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ARS Home » Northeast Area » Boston, Massachusetts » Jean Mayer Human Nutrition Research Center On Aging » Research » Publications at this Location » Publication #297322

Title: Frequency of and risk factors for poor cognitive performance in hemodialysis patients

Author
item Sarnak, Mark - Tufts - New England Medical Center
item Tighiouart, Hocine - Tufts - New England Medical Center
item Scott, Tammy - Jean Mayer Human Nutrition Research Center On Aging At Tufts University
item Lou, Kristina - Tufts - New England Medical Center
item Sorensen, Eric - Tufts - New England Medical Center
item Giang, Lena - Tufts - New England Medical Center
item Drew, David - Tufts - New England Medical Center
item Shaffi, Kamran - Tufts - New England Medical Center
item Strom, James - St Elizabeth Medical Center
item Singh, Ajay - Brigham & Women'S Hospital
item Weiner, Daniel - Tufts - New England Medical Center

Submitted to: Neurology
Publication Type: Peer Reviewed Journal
Publication Acceptance Date: 9/17/2012
Publication Date: 1/29/2013
Citation: Sarnak, M.J., Tighiouart, H., Scott, T.M., Lou, K.V., Sorensen, E.P., Giang, L.M., Drew, D.A., Shaffi, K., Strom, J.A., Singh, A.K., Weiner, D.E. 2013. Frequency of and risk factors for poor cognitive performance in hemodialysis patients. Neurology. 80(5):471-480.

Interpretive Summary: Cognitive impairment in dialysis is an increasingly important public health problem given the aging end-stage renal disease population and the increasing prevalence of diabetes and vascular disease, but there are few detailed data on cognition in patients undergoing dialysis treatment. We evaluated the frequency of and risk factors for poor cognitive performance using detailed neurocognitive testing. In this cross-sectional cohort study, 314 hemodialysis patients from 6 Boston-area hemodialysis units underwent detailed cognitive assessment. Tests were given to patients that assessed a broad range of cognitive function. All statistical analyses were adjusted for age, sex, race, and education status. Compared with the general population, patients on dialysis had significantly poorer executive function (e.g. planning, psychomotor speed, and mental flexibility), but not memory performance. In adjusted analyses, vascular risk factors (such as diabetes, hypertension, and smoking) and vascular disease were associated with lower executive function. The findings of this research suggest that targeting lifestyle behaviors, including nutrition and exercise, that are risk factors for vascular disease may also help to improve cognitive function in these patients.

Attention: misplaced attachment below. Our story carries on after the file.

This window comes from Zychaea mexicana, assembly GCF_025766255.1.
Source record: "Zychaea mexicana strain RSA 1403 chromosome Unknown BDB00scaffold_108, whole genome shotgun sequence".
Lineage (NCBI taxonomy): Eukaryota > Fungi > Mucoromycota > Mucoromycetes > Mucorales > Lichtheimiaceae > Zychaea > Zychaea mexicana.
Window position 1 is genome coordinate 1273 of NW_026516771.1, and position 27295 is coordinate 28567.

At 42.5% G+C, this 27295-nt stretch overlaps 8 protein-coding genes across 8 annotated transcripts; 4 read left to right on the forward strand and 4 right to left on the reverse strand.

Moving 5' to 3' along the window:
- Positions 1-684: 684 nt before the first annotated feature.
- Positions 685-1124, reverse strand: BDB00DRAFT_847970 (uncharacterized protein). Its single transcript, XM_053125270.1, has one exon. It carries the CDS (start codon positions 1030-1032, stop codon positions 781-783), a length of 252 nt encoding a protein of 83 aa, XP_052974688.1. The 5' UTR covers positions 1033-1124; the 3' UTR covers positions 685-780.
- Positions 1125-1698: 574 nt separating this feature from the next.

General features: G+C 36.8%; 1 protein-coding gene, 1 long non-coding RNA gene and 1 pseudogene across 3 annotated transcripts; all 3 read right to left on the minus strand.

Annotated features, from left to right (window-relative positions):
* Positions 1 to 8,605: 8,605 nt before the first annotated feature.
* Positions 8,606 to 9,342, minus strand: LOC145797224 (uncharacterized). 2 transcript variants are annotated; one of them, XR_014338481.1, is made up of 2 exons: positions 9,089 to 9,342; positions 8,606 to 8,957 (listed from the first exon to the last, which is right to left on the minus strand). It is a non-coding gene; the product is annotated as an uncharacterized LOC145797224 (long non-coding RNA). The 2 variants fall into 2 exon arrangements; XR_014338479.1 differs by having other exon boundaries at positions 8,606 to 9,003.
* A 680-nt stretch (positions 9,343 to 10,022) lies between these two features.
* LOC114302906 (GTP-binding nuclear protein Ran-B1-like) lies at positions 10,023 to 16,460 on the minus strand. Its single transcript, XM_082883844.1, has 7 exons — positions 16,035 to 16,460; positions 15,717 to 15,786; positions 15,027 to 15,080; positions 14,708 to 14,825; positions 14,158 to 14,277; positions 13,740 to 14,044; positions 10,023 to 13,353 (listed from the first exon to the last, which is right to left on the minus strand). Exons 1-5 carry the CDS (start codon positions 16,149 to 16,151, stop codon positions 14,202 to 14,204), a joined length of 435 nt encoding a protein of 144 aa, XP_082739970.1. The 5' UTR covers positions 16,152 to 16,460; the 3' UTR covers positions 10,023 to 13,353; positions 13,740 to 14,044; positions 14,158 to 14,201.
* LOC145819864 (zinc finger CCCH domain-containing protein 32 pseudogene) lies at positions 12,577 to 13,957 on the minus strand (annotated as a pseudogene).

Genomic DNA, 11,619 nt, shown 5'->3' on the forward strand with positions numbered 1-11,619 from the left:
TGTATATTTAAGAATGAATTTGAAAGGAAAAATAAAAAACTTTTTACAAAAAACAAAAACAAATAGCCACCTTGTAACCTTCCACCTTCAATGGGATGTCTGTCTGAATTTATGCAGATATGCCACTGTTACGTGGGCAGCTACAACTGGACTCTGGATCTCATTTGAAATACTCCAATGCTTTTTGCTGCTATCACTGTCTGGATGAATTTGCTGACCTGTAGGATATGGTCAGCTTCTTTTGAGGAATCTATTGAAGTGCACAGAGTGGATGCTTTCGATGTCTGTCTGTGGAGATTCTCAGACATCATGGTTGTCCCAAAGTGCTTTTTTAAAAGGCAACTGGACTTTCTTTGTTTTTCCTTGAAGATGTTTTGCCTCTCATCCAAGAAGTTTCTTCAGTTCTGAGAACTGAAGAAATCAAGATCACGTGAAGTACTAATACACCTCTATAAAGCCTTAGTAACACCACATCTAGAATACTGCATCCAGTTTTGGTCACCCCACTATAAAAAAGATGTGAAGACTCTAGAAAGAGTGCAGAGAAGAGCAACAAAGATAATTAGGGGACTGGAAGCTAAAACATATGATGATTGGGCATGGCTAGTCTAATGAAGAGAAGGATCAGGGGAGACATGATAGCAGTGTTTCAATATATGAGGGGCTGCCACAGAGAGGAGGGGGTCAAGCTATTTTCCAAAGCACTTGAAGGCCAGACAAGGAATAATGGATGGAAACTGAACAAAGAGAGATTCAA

Technical Abstract: There are few detailed data on cognition in patients undergoing dialysis. We evaluated the frequency of and risk factors for poor cognitive performance using detailed neurocognitive testing. In this cross-sectional cohort study, 314 hemodialysis patients from 6 Boston-area hemodialysis units underwent detailed cognitive assessment. The neuropsychological battery assessed a broad range of functions, with established age-, sex-, and education-matched normative scores. Principal component analysis was used to derive composite scores for memory and executive function domains. Risk factors for each domain were evaluated using linear regression adjusting for age, sex, race, and education status. Analyses were repeated in those with Mini-Mental State Examination (MMSE) score greater than or equal to 24. Compared with population norms, patients on dialysis had significantly poorer executive function but not memory performance, a finding that persisted in the subgroup with MMSE score = 24. In adjusted analyses, vascular risk factors and vascular disease were associated with lower executive function (p < 0.01). There is a high frequency of poor cognitive performance in hemodialysis patients, primarily affecting executive function. Risk factors for worse executive function include vascular risk factors as well as vascular disease. Normal performance on the MMSE does not preclude impaired cognitive function, because individuals with MMSE score = 24 also have a high frequency of poor cognitive performance.